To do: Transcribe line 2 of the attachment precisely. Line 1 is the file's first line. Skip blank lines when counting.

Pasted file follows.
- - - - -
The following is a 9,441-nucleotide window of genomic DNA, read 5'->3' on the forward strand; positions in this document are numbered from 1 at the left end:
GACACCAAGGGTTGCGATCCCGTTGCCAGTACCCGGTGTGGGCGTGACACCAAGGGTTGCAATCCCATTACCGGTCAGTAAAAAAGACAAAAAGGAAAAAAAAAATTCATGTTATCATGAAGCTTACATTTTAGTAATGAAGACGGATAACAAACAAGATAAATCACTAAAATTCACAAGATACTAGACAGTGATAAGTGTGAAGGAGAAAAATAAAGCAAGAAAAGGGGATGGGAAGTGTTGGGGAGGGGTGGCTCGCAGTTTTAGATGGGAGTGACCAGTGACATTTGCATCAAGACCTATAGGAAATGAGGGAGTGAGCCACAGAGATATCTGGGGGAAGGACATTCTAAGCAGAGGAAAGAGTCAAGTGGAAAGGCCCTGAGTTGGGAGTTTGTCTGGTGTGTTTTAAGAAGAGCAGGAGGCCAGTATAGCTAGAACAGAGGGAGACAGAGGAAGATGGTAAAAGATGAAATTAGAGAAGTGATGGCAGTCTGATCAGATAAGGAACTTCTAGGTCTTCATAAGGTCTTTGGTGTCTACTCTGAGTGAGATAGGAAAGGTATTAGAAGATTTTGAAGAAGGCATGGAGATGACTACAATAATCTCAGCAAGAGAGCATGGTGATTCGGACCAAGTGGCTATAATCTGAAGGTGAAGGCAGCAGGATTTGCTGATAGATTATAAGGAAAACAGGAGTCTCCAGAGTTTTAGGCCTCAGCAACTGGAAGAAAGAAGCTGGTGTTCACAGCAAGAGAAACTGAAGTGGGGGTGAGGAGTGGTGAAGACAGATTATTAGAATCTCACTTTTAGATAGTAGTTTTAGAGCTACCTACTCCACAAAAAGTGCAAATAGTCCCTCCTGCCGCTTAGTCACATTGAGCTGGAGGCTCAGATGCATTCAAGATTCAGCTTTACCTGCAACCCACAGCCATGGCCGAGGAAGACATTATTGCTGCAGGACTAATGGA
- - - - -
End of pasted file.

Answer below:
GACACCAAGGGTTGCGATCCCGTTGCCAGTACCCGGTGTGGGCGTGACACCAAGGGTTGCAATCCCATTACCGGTCAGTAAAAAAGACAAAAAGGAAAAAAAAAATTCATGTTATCATGAAGCTTACATTTTAGTAATGAAGACGGATAACAAACAAGATAAATCACTAAAATTCACAAGATACTAGACAGTGATAAGTGTGAAGGAGAAAAATAAAGCAAGAAAAGGGGATGGGAAGTGTTGGGGAGGGGTGGCTCGCAGTTTTAGATGGGAGTGACCAGTGACATTTGCATCAAGACCTATAGGAAATGAGGGAGTGAGCCACAGAGATATCTGGGGGAAGGACATTCTAAGCAGAGGAAAGAGTCAAGTGGAAAGGCCCTGAGTTGGGAGTTTGTCTGGTGTGTTTTAAGAAGAGCAGGAGGCCAGTATAGCTAGAACAGAGGGAGACAGAGGAAGATGGTAAAAGATGAAATTAGAGAAGTGATGGCAGTCTGATCAGATAAGGAACTTCTAGGTCTTCATAAGGTCTTTGGTGTCTACTCTGAGTGAGATAGGAAAGGTATTAGAAGATTTTGAAGAAGGCATGGAGATGACTACAATAATCTCAGCAAGAGAGCATGGTGATTCGGACCAAGTGGCTATAATCTGAAGGTGAAGGCAGCAGGATTTGCTGATAGATTATAAGGAAAACAGGAGTCTCCAGAGTTTTAGGCCTCAGCAACTGGAAGAAAGAAGCTGGTGTTCACAGCAAGAGAAACTGAAGTGGGGGTGAGGAGTGGTGAAGACAGATTATTAGAATCTCACTTTTAGATAGTAGTTTTAGAGCTACCTACTCCACAAAAAGTGCAAATAGTCCCTCCTGCCGCTTAGTCACATTGAGCTGGAGGCTCAGATGCATTCAAGATTCAGCTTTACCTGCAACCCACAGCCATGGCCGAGGAAGACATTATTGCTGCAGGACTAATGGA